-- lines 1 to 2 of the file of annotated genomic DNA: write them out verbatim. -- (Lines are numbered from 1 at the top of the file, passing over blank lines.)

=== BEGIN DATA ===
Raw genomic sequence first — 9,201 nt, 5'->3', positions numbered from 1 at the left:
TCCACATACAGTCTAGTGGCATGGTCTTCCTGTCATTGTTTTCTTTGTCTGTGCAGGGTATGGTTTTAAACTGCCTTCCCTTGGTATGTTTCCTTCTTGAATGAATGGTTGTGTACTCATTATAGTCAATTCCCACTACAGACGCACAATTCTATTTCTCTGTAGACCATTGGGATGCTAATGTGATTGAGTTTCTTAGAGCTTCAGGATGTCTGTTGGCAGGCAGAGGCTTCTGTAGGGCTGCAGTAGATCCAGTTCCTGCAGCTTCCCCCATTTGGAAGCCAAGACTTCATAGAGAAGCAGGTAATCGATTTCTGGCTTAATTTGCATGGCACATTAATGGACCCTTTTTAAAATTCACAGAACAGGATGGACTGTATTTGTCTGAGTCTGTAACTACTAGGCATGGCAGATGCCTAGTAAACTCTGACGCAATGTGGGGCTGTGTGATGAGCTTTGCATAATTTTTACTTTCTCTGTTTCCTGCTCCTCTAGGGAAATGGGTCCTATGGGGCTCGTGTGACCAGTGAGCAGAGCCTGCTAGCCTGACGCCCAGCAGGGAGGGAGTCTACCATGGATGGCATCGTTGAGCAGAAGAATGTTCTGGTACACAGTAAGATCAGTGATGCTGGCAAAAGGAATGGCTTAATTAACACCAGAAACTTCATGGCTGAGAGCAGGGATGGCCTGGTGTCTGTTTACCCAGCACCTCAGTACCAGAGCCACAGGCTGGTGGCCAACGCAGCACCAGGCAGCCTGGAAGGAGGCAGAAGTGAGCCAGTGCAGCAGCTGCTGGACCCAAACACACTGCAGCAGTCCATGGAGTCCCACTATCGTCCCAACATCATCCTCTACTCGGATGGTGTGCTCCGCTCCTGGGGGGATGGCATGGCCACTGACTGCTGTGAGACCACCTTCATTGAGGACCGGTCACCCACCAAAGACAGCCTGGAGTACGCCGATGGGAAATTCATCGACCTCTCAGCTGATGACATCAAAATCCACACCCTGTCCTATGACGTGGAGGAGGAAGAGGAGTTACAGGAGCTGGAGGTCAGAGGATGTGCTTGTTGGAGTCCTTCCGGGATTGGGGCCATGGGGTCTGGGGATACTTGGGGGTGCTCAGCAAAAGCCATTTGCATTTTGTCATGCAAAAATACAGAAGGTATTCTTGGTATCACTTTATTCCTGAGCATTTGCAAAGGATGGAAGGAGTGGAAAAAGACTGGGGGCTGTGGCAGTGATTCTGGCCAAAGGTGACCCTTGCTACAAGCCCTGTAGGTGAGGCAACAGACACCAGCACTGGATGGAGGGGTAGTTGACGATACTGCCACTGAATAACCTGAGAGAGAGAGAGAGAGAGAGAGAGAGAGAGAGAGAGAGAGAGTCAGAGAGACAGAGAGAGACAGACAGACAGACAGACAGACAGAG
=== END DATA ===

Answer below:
Raw genomic sequence first — 9,201 nt, 5'->3', positions numbered from 1 at the left:
TCCACATACAGTCTAGTGGCATGGTCTTCCTGTCATTGTTTTCTTTGTCTGTGCAGGGTATGGTTTTAAACTGCCTTCCCTTGGTATGTTTCCTTCTTGAATGAATGGTTGTGTACTCATTATAGTCAATTCCCACTACAGACGCACAATTCTATTTCTCTGTAGACCATTGGGATGCTAATGTGATTGAGTTTCTTAGAGCTTCAGGATGTCTGTTGGCAGGCAGAGGCTTCTGTAGGGCTGCAGTAGATCCAGTTCCTGCAGCTTCCCCCATTTGGAAGCCAAGACTTCATAGAGAAGCAGGTAATCGATTTCTGGCTTAATTTGCATGGCACATTAATGGACCCTTTTTAAAATTCACAGAACAGGATGGACTGTATTTGTCTGAGTCTGTAACTACTAGGCATGGCAGATGCCTAGTAAACTCTGACGCAATGTGGGGCTGTGTGATGAGCTTTGCATAATTTTTACTTTCTCTGTTTCCTGCTCCTCTAGGGAAATGGGTCCTATGGGGCTCGTGTGACCAGTGAGCAGAGCCTGCTAGCCTGACGCCCAGCAGGGAGGGAGTCTACCATGGATGGCATCGTTGAGCAGAAGAATGTTCTGGTACACAGTAAGATCAGTGATGCTGGCAAAAGGAATGGCTTAATTAACACCAGAAACTTCATGGCTGAGAGCAGGGATGGCCTGGTGTCTGTTTACCCAGCACCTCAGTACCAGAGCCACAGGCTGGTGGCCAACGCAGCACCAGGCAGCCTGGAAGGAGGCAGAAGTGAGCCAGTGCAGCAGCTGCTGGACCCAAACACACTGCAGCAGTCCATGGAGTCCCACTATCGTCCCAACATCATCCTCTACTCGGATGGTGTGCTCCGCTCCTGGGGGGATGGCATGGCCACTGACTGCTGTGAGACCACCTTCATTGAGGACCGGTCACCCACCAAAGACAGCCTGGAGTACGCCGATGGGAAATTCATCGACCTCTCAGCTGATGACATCAAAATCCACACCCTGTCCTATGACGTGGAGGAGGAAGAGGAGTTACAGGAGCTGGAGGTCAGAGGATGTGCTTGTTGGAGTCCTTCCGGGATTGGGGCCATGGGGTCTGGGGATACTTGGGGGTGCTCAGCAAAAGCCATTTGCATTTTGTCATGCAAAAATACAGAAGGTATTCTTGGTATCACTTTATTCCTGAGCATTTGCAAAGGATGGAAGGAGTGGAAAAAGACTGGGGGCTGTGGCAGTGATTCTGGCCAAAGGTGACCCTTGCTACAAGCCCTGTAGGTGAGGCAACAGACACCAGCACTGGATGGAGGGGTAGTTGACGATACTGCCACTGAATAACCTGAGAGAGAGAGAGAGAGAGAGAGAGAGAGAGAGAGAGAGAGAGTCAGAGAGACAGAGAGAGACAGACAGACAGACAGACAGACAGAG